A short stack of musings from recent news in healthcare:
What’s the prognosis for Medicare?
At the ballpark, what’s the best alternative to peanuts and Cracker Jacks?
What’s the contemporary version of the fountain of youth?
Medicare returns to the news once again, via the budget proposed by the White House. The prognosis? A 10% cut to Medicare over 10 years: so, it’s a cut of somewhere between $600BN and $845BN via trims in wasteful spending, reductions in payments to doctors and hospitals (a.k.a. “providers”), and lower prescription drug costs. The particulars are complicated, but even more so in this case, as bipartisan legislation for the funding of 3,000 more medical resident slots moves presently through the House and Senate. The legislation includes incentives to “direct some of the 3,000 new residency positions to specialties with shortages, to VA Medical Centers, to rural hospitals, and to community or outpatient health centers” (details here). With a shortage of 121,000 physicians looming by 2030, the legislation looks necessary, but hardly sufficient.
Baseball is back! When dining al fresco this spring, summer, and fall, you can throw caution to the wind of a Giancarlo Stanton swing-and-a-miss or nibble like a finesse pitcher, according to dietician Lindsay Malone of the Cleveland Clinic.
“Before you go, you want to make sure that you’ve had something to eat, so you’re not starving when you get there … You want to have something with protein; fiber, probably some sort of produce to help fill you up.”
If you’re heading over to SunTrust Park to see the Braves play, it’s much safer to oogle the $26 Blooper Burger (pictured right)–with its “four cheeseburger patties, a footlong dog, chicken tenders, jalapenos, and cheese sauce on Texas toast”–than digest it. See new menu items at stadia across the country here.
In-the-shell peanuts, actually, are a good way to go, since the act of shelling the peanuts keeps your chomping cadence modest. For those of you chowing down in the nosebleed seats: opt for the stairs, rather than the escalators.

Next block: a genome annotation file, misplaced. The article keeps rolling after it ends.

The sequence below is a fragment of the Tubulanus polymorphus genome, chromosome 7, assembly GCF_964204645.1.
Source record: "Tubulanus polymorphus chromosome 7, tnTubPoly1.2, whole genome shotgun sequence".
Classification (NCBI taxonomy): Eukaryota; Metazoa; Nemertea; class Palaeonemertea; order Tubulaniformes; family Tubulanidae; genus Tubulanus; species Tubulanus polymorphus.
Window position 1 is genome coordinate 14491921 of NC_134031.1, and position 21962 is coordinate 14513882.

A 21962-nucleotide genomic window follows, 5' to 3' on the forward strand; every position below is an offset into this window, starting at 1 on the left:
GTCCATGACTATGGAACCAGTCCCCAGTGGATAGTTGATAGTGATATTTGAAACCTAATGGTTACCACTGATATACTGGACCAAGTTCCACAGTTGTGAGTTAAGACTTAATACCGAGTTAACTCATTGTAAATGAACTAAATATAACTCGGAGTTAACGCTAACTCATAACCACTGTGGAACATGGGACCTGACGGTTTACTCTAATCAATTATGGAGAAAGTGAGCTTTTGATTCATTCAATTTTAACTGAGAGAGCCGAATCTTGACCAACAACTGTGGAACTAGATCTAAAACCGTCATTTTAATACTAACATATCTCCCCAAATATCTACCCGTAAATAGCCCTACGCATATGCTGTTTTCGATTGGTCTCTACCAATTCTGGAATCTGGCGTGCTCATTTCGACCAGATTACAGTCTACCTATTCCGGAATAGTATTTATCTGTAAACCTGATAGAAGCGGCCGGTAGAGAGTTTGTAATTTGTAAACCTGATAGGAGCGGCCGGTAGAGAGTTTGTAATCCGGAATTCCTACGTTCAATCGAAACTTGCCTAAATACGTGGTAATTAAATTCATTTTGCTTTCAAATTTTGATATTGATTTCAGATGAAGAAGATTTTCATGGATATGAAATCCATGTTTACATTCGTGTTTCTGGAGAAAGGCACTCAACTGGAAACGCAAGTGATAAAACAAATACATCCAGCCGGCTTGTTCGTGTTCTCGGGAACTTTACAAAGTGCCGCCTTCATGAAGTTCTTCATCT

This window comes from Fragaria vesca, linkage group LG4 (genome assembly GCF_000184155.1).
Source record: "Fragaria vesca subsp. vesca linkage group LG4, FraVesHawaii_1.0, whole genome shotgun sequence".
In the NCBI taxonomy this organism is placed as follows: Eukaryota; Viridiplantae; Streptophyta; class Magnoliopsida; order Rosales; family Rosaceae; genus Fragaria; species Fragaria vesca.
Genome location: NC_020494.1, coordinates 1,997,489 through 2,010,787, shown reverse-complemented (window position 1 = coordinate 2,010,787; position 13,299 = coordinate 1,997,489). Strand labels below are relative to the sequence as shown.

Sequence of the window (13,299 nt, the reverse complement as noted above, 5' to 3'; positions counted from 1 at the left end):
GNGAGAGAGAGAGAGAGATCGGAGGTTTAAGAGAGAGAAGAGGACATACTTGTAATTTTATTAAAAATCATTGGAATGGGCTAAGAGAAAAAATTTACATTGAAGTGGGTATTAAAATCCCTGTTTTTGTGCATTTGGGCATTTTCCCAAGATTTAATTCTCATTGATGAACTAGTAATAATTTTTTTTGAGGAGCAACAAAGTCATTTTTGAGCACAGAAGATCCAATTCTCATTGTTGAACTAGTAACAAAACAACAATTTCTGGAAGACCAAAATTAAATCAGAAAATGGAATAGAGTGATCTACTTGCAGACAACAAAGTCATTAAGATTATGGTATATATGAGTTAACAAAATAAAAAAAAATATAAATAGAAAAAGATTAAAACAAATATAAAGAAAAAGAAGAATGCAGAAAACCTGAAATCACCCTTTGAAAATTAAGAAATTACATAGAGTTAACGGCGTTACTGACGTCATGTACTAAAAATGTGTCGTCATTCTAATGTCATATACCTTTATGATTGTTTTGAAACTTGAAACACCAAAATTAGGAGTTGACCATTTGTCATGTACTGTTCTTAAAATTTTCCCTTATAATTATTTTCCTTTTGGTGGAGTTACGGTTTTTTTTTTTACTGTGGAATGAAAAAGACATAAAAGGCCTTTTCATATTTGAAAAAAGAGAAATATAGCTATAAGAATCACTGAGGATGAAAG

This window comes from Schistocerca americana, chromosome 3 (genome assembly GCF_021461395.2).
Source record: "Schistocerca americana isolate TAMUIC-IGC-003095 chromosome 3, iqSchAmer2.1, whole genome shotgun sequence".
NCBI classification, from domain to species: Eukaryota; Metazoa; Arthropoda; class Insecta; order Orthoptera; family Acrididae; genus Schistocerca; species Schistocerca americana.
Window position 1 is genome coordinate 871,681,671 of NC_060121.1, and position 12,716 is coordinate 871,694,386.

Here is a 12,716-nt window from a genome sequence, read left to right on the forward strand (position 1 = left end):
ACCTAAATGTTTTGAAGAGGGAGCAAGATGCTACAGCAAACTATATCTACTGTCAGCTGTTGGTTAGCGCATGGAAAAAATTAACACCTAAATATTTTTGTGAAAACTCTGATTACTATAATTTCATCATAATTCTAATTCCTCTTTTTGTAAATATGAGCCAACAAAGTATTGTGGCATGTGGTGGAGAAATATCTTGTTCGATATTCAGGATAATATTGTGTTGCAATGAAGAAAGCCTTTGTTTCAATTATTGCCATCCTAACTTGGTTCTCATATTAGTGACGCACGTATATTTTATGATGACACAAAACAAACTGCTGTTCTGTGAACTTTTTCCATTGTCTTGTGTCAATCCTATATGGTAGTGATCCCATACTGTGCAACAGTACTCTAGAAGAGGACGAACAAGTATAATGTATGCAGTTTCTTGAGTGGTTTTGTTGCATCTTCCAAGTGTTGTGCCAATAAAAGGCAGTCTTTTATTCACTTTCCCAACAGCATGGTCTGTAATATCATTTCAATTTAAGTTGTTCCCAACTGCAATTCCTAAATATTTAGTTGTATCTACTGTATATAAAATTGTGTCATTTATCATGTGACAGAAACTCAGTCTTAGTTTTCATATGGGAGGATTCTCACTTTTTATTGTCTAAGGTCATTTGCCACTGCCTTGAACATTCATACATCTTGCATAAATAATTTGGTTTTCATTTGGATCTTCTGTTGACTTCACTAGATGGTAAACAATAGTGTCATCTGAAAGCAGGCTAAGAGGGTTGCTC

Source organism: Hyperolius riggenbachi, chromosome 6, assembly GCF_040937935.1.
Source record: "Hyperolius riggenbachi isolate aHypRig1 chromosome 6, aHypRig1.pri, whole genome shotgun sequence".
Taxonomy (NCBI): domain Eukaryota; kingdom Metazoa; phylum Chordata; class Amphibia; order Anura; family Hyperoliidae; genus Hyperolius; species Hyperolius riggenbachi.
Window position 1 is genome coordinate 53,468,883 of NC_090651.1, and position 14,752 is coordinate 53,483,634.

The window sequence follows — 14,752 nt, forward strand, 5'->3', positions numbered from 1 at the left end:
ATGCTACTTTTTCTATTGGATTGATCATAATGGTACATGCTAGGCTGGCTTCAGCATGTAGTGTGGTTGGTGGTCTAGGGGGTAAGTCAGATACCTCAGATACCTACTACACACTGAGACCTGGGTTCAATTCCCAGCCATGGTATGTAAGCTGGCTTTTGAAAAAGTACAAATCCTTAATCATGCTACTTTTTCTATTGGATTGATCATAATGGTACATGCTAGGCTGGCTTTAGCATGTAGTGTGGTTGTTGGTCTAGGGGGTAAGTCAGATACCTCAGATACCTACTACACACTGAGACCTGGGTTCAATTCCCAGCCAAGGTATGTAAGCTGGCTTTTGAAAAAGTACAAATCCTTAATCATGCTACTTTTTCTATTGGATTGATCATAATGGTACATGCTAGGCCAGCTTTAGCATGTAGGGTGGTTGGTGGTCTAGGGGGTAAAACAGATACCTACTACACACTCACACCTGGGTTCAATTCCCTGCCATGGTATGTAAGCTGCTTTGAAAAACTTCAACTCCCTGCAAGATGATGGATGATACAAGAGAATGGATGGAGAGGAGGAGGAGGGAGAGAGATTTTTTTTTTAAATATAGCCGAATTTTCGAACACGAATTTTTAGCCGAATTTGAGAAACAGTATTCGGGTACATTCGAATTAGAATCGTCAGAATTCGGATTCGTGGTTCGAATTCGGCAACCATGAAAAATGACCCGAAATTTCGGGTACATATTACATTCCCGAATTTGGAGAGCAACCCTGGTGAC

Aging baseball fans often live vicariously through their contemporary heroes–and this youth-crazed country of ours remains smitten with the prospect of a turn-back-time elixir. In today’s variation on the fountain of youth, we find great reporting via the Verve of a weird cocktail of good science, bad interpretation, and–you guessed it–the irrational exuberance of capitalism producing “the young blood injection craze.” In brief: UC Berkeley scientists study parabiosis on lab rats, and entrepreneurs charge $8,000 to willing victims for a boost of adolescent plasma. The FDA’s not pleased:
Simply put, we’re concerned that some patients are being preyed upon by unscrupulous actors touting treatments of plasma from young donors as cures and remedies. Such treatments have no proven clinical benefits for the uses for which these clinics are advertising them and are potentially harmful. There are reports of bad actors charging thousands of dollars for infusions that are unproven and not guided by evidence from adequate and well-controlled trials. The promotion of plasma for these unproven purposes could also discourage patients suffering from serious or intractable illnesses from receiving safe and effective treatments that may be available to them.
FDA press release, February 19, 2019
It’s not good science, but–depending upon the donor class–perhaps it’s a partial solution to the impending student debt crisis. (No: of course it’s not.)
Thanks for reading. Let’s go Tribe!